+ God is our Father, and the Church is our mother.  The Church represents God, and the pastor/priest/teacher/evangelist represents the Church.  Our homilies should have the quality of a loving, encouraging, correcting, strengthening, compassionate parent speaking to her children.

+ The homily you deliver should be much more than a routine lesson.  It should come from a heart set on fire by the preparation of it.  Every word should matter to you.  If you’re connected to the words you speak on behalf of God on a heart level, then it opens the door of the listeners’ hearts to what Christ has to say.

+  In the homily, the listener is embraced securely, the way an innocent child is embraced by the Father; and as children who have grown older, made poor choices at times, but are still lovingly received and embraced by their Abba Daddy.  A good sermon will always find balance between living out the promises of our baptismal covenant, and living in the grace of God: It reminds us of what God has done for us, and what He’s going to do.

All that being said, here’s some wisdom from Pope Francis…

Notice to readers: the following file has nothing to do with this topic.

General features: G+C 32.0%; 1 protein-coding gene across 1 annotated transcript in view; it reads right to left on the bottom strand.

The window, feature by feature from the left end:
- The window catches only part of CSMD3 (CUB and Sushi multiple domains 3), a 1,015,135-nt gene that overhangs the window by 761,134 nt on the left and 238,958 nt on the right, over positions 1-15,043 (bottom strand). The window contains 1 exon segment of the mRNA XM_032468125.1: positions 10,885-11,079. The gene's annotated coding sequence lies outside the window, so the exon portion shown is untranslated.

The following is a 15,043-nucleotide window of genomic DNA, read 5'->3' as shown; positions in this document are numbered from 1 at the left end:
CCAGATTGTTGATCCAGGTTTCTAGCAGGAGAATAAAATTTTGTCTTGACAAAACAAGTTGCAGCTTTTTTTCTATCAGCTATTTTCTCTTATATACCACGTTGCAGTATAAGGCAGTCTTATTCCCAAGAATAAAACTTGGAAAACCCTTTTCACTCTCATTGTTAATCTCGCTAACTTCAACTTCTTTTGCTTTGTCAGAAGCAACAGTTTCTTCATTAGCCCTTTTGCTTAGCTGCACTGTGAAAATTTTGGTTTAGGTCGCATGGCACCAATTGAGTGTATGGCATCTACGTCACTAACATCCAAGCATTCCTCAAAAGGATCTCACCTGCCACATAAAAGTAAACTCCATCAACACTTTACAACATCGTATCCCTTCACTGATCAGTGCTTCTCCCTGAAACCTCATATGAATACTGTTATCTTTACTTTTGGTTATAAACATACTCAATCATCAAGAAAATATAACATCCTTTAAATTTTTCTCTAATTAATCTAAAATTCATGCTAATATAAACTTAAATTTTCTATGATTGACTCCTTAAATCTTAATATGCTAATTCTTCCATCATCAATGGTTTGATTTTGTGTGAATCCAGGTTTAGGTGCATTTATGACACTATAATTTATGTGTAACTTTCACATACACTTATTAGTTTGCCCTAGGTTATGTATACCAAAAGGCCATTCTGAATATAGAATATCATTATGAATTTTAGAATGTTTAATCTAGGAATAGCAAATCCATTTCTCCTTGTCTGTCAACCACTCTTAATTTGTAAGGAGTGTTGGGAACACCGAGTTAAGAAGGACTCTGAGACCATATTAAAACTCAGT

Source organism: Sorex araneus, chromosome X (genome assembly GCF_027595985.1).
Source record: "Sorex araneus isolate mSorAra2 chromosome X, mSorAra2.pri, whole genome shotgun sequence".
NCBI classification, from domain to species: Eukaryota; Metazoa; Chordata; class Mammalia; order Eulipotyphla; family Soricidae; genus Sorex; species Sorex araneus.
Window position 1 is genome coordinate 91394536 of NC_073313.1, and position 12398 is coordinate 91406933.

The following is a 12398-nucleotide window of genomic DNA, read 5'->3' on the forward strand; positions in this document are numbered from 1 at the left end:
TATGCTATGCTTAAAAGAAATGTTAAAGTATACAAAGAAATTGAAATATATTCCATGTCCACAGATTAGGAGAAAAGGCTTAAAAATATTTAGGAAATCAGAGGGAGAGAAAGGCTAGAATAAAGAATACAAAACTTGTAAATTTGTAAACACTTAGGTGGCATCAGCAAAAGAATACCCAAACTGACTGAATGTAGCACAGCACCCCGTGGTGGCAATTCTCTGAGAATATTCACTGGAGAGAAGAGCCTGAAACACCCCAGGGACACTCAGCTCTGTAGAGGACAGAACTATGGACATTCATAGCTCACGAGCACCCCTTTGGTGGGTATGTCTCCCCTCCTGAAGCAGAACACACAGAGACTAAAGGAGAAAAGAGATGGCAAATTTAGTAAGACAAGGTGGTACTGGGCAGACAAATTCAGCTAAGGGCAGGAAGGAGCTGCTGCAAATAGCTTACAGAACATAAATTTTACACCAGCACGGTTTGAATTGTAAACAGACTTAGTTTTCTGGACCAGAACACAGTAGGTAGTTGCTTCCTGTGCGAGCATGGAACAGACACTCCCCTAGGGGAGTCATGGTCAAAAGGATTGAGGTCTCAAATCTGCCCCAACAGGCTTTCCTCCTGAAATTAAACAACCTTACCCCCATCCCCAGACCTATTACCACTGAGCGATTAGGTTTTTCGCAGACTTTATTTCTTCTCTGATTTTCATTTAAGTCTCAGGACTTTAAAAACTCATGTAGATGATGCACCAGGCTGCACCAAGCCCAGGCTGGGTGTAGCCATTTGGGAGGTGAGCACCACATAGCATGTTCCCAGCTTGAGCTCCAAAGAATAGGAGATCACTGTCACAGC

Let us now look at preaching within the liturgy, which calls for serious consideration by pastors. I will dwell in particular, and even somewhat meticulously, on the homily and its preparation, since so many concerns have been expressed about this important ministry, and we cannot simply ignore them. The homily is the touchstone for judging a pastor’s closeness and ability to communicate to his people. We know that the faithful attach great importance to it, and that both they and their ordained ministers suffer because of homilies: the laity from having to listen to them and the clergy from having to preach them! It is sad that this is the case. The homily can actually be an intense and happy experience of the Spirit, a consoling encounter with God’s word, a constant source of renewal and growth.